Vera T. Elsenboss Memorial Scholarship
Established June 27, 2003
By Mary Tyrrell (Daughter)
Vera T. Elsenboss, registered pharmacist and long time owner of Canfield Corner Pharmacy, was born December 4, 1917 in New York City. She had been a resident of Woodbury since 1950 when she bought a 122-year-old Victorian building on Canfield Corner. Living on the second floor, she opened a pharmacy where she was the pharmacist until 1986. Her daughter, Mary Tyrrell bought the pharmacy, after her mother had carefully taught her the business. Canfield Corner Pharmacy remains the oldest Connecticut pharmacy still in its original building.
She volunteered many hours of community service in Woodbury, and was the recipient of the 1999 Dr. Bernard Rosenberg Award from the Woodbury Planning Commission, which is given each year to an individual who has done exemplary volunteer work. Her gift of example taught the importance of volunteer work and commitment to the community, not only to her own family, but to anyone around her. Her daughter, Mary remembered, “She was an inspiration and became a mother to anyone who walked in our doors. She always put the town’s interest ahead of her own.”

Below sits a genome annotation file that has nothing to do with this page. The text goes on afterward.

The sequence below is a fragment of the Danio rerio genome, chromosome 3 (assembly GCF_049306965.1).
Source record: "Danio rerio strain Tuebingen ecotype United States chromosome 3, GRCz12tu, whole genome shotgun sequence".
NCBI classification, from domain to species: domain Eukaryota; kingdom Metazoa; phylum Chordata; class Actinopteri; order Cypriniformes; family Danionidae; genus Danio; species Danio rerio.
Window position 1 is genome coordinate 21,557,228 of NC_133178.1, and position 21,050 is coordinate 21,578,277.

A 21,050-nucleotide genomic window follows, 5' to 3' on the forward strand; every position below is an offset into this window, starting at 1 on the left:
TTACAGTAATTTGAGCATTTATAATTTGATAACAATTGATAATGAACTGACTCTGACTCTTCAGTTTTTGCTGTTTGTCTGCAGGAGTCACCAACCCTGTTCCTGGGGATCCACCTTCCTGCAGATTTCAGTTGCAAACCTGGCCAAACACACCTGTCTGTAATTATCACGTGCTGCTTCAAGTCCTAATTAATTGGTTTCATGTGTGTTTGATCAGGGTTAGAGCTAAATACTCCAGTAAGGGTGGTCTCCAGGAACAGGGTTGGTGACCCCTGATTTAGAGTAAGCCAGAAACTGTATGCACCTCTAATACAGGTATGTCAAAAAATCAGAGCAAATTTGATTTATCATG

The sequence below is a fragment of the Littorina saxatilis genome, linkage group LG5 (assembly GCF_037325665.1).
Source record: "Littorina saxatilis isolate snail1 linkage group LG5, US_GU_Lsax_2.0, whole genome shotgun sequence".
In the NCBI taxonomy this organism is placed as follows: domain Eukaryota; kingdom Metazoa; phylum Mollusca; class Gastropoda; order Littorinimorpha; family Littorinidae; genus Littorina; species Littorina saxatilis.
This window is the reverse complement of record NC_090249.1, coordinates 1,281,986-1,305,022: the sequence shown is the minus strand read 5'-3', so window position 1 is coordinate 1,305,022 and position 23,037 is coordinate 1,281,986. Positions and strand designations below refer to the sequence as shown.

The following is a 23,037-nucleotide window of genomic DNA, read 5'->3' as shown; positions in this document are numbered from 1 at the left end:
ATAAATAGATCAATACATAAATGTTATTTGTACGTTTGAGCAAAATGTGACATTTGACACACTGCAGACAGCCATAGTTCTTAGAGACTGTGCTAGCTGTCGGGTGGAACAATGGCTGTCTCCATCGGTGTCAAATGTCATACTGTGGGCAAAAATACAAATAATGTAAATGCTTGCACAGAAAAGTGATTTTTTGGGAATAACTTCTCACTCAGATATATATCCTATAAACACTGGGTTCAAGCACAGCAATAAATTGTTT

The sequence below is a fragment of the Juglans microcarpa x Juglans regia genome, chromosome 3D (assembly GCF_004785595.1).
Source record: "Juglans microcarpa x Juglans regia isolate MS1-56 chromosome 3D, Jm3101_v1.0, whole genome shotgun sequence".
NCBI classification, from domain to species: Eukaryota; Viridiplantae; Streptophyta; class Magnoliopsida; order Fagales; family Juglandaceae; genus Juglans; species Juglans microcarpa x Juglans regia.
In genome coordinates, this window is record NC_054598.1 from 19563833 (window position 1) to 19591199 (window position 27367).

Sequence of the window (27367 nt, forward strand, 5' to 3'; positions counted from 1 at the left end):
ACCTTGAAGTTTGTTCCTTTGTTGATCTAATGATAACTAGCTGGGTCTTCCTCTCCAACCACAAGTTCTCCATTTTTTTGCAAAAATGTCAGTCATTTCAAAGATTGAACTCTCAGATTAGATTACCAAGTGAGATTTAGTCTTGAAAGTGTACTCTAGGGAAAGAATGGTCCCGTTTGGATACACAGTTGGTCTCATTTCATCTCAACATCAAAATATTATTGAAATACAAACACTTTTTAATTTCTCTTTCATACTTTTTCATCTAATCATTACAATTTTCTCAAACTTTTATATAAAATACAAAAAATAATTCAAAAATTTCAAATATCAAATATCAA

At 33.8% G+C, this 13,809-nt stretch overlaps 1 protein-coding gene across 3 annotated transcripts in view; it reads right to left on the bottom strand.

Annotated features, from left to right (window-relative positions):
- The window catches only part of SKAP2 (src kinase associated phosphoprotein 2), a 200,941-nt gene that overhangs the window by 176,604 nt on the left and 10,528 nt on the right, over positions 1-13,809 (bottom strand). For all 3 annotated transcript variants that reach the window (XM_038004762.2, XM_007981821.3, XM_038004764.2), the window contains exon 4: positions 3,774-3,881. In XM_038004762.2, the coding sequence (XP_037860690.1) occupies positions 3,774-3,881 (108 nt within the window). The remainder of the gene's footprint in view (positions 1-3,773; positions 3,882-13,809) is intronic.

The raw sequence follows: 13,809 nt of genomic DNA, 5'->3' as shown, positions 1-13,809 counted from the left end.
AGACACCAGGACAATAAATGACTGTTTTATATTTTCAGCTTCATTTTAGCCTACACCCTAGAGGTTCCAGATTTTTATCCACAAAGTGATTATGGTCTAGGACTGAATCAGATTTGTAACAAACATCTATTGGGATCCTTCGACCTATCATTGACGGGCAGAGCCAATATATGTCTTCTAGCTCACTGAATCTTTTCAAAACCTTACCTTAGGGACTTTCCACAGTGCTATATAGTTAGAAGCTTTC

Vera served on the Woodbury Zoning Commission on and off for more than 30 years. Her love of history and rustic Woodbury fueled her passion for the Zoning Commission. She once said, “You have to care about the town to serve on the Commission”, and she certainly did, said her daughter.
She also served on the Democratic Town Committee, Woodbury Parent Teachers Association and Woodbury Junior Rifle Club. She ran for first selectman in the 1980s and led the Old Woodbury Historical Society as president from 1989 to 1997.
She was a member
of Trumbull-Porter chapter of the Daughters of the
American Revolution and Connecticut Society of
Genealogy. As dual member in Pomperaug and Naugatuck
Chapters of the Order of the Eastern Star, she was
past worthy matron and grand representative in
Massachusetts. She further volunteered her time with
the American Heart Society and the American Cancer